Posts Tagged ‘theater’
July 23, 2014 | by Romy Ashby
A companion to yesterday’s piece by Edgar Oliver.
For a long time, whenever I visited Edgar Oliver on East Tenth Street, I would look at his mother’s wonderful paintings. They hung all over his crumbly walls and because it was always night when I visited, they were amber lit from the lamps sitting here and there in Edgar’s living room. Whenever I looked at the paintings, I would feel a pang at the thought that I’d never get to meet her. When I decided that I wanted to make Louise Oliver the subject of the third issue of my magazine, Housedeer, Edgar brought out portfolios filled with her drawings for me to see and we looked at them together, sitting on the floor. It seemed as though his whole childhood, and his sister Helen’s too, had been recorded in pencil by Louise. She must have drawn her children constantly, and she drew cemeteries and swamps and old houses and churches and ordinary people going about their business on the streets of Savannah, where they lived. Many of her drawings included detailed notes to herself on the colors of everything in them, so she could use them later to make paintings. Edgar told me that he and Helen were raised to be artists.
I wanted to ask Regina Bartkoff to do a drawing for Louise’s Housedeer cover because while she and Louise have very different styles, there is something about each of them that reminds me of the other. To my eye, the beauty of Regina’s drawings is in their mystery and their innocence. And I think if I had to choose one word to describe what Regina and Louise have in common in what they’ve made, the word innocent might be a good one. Honest would be another. When I told Regina what I wanted, it had been more than a year since she had done any drawing at all, the reason being that she and her husband, Charles Schick, had just finished doing a play by Tennessee Williams called In the Bar of a Tokyo Hotel. The play was put on in the gallery they have use of on East Third Street, and they had not yet come out of that other world. Regina and Charles love theater and they love painting (Regina loves drawing too), but when they do a play, it is all-consuming. Regina was still waking up as Miriam, her character in the play, and feeling the kind of lost that theater people often feel when the play is over. Read More »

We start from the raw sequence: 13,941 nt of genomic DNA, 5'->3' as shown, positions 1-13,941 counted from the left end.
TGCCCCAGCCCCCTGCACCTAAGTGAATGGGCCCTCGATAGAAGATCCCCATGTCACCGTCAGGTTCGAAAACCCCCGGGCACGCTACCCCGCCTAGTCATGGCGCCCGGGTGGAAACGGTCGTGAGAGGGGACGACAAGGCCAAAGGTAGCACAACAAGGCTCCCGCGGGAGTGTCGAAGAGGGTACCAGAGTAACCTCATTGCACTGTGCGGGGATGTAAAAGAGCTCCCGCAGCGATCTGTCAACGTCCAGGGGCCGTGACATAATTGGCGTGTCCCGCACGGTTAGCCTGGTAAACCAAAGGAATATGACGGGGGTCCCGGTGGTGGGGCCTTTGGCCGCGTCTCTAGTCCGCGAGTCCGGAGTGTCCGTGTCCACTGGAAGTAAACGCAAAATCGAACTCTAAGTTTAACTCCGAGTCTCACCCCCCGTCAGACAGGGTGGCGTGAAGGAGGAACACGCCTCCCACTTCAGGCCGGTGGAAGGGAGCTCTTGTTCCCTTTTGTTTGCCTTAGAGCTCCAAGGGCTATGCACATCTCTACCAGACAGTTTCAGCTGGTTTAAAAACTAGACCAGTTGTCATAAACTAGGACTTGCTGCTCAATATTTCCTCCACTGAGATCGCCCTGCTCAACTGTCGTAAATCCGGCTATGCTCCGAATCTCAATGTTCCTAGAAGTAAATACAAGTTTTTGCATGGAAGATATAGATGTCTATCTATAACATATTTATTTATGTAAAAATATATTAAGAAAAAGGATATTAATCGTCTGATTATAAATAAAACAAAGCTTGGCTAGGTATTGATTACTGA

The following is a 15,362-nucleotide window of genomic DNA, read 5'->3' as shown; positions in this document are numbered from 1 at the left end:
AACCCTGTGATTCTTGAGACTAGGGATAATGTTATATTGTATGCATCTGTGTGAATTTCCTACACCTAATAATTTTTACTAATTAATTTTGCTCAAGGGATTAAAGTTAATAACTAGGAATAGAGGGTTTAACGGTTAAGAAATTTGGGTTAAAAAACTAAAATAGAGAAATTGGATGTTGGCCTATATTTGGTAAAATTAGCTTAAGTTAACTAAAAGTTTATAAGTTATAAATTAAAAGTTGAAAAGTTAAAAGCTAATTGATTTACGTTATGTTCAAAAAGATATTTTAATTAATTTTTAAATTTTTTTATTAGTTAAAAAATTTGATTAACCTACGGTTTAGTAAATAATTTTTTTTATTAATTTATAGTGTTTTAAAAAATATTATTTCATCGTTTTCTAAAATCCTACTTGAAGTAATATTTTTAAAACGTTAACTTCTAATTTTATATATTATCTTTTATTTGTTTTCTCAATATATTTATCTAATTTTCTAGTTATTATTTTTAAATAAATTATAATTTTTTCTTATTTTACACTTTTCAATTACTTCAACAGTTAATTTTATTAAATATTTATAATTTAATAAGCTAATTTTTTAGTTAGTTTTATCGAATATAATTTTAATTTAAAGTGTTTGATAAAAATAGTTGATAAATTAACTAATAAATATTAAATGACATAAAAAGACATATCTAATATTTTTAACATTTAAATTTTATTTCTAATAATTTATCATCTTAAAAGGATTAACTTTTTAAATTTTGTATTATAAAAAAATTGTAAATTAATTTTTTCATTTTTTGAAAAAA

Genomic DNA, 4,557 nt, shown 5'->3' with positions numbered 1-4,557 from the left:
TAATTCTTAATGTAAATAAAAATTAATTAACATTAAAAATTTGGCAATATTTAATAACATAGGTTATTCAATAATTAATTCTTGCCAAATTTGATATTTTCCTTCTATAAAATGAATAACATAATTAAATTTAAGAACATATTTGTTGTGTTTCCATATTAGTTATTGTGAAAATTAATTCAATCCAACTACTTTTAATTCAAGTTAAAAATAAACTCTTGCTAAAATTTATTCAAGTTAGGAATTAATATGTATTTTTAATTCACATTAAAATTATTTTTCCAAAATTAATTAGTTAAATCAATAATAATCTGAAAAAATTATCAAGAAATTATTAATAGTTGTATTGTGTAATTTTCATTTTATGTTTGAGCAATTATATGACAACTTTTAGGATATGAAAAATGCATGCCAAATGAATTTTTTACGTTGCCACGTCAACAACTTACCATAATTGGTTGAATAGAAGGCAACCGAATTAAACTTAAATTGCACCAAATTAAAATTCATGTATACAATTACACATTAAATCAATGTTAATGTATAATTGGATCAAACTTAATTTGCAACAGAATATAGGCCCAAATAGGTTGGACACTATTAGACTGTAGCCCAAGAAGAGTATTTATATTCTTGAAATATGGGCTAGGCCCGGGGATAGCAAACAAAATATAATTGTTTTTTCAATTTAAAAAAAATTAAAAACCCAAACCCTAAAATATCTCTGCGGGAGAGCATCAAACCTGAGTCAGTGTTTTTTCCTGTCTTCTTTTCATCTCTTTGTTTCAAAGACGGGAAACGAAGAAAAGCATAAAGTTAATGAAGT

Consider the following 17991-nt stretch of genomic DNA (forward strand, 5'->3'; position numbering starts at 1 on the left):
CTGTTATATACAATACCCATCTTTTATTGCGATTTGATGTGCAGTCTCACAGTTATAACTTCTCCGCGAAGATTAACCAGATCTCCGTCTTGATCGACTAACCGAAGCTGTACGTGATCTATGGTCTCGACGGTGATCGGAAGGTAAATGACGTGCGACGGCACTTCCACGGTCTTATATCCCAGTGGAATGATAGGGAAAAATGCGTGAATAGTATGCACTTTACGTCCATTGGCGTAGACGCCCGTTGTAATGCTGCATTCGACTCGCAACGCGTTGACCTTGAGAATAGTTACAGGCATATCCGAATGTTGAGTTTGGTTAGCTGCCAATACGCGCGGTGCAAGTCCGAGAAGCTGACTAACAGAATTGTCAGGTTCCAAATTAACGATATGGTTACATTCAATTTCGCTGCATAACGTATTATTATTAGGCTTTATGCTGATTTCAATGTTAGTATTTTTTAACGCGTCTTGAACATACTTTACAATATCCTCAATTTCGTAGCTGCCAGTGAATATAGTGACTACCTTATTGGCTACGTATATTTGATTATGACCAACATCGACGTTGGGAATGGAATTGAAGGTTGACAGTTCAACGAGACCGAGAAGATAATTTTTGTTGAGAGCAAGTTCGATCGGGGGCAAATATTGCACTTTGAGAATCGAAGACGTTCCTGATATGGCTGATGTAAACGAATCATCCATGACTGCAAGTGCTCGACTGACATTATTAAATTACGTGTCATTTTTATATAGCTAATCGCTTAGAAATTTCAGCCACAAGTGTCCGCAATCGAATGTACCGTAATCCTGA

April 23, 2014 | by John Paul Rollert
Reclaiming the Bard for the common man.
There was a time when attending a motion picture was not an occasion but an event. Most of the great movie houses that might remind us—the Roxy in Times Square, Fox Theater in San Francisco, the Loews Palace in DC—are long gone, but the Music Box remains. A local landmark on Chicago’s North Side, the theater still has its Austrian curtains, house organ, and even a hoary legend: the ghost of Whitey, the house manager who ran the theater from opening night in 1929 until Thanksgiving eve, 1977, when he lay down for a cat nap and passed away in the lobby.
The Music Box is an 800-seat theater, more than three times the size of Donmar Warehouse, another theater nearly four thousand miles away in London. What brought the two houses together was Shakespeare’s Coriolanus. A recent performance at the Donmar was beamed live, and later rerun, to cinemas all over the world as part of Britain’s National Theatre Live series. It was the first time the Music Box telecasted a production that completely sold out.
In Shakespeare’s canon, Coriolanus sits somewhere between rarely remembered plays like Pericles and Two Gentlemen of Verona and stock selections like King Lear and Romeo and Juliet. A story of pride and political intrigue plucked from Plutarch’s Lives, the play is a little like an olive: a bitter fruit from Rome and something of an acquired taste. Its title character is one of Shakespeare’s great creations—for an accomplished actor, a role almost as inevitable as Iago or Macbeth. T.S. Eliot called the play “Shakespeare’s most assured artistic success;” he admired it so much he wrote two “Coriolan” poems with an eye toward an unfinished tetralogy.
It’s unlikely enough that an art-house movie theater would sell so many tickets to a telecast of Coriolanus—but I should add that this was a morning matinee in Chicago on a frigid Sunday in February. When I arrived, then, I wasn’t exactly worried about finding a place to sit—but I was bewildered to discover a packed house where I expected an acre of open seats. Read More »